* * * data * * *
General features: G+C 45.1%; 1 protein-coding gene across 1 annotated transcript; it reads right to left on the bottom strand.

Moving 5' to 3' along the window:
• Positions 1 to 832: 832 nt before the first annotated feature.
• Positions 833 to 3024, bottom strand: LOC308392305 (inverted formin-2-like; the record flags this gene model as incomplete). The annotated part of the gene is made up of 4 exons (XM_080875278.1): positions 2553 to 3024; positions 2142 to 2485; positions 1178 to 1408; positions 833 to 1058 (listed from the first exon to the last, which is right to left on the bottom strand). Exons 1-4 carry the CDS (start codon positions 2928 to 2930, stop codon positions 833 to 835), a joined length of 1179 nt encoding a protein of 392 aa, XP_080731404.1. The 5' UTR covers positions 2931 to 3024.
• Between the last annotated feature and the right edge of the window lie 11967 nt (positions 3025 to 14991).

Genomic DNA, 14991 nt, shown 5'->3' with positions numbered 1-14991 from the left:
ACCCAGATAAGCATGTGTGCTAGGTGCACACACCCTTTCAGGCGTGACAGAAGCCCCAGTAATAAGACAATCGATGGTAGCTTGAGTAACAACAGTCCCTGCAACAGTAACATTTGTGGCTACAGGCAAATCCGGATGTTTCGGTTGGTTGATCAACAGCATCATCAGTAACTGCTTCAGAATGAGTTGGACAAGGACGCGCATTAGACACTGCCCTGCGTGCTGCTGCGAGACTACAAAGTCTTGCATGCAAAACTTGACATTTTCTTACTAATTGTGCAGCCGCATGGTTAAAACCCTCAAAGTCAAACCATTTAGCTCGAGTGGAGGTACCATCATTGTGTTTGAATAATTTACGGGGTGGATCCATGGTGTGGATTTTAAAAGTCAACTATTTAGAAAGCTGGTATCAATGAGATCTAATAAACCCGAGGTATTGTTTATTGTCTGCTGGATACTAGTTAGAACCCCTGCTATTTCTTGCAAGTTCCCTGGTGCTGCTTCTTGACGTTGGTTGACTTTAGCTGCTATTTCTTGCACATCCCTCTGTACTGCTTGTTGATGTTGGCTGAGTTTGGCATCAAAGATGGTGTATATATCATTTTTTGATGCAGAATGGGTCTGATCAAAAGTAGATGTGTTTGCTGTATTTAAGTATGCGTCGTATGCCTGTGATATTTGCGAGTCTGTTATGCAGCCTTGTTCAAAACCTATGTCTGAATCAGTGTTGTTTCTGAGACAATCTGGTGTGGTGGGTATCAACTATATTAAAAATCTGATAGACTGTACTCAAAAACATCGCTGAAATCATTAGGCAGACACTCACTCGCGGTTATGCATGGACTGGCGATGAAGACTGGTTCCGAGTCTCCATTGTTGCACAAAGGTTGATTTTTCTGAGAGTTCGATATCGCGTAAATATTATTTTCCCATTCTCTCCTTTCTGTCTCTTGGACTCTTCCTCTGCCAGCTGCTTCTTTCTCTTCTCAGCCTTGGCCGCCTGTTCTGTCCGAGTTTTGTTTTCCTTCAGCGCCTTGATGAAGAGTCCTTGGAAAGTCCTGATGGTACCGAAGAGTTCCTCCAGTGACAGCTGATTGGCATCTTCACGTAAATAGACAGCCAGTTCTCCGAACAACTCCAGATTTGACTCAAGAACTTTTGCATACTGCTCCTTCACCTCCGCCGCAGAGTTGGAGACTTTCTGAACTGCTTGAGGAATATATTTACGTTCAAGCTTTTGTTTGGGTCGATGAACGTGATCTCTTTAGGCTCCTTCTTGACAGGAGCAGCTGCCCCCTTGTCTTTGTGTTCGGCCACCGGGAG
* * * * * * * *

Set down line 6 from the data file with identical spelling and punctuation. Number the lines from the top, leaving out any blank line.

Genomic DNA, 14991 nt, shown 5'->3' with positions numbered 1-14991 from the left: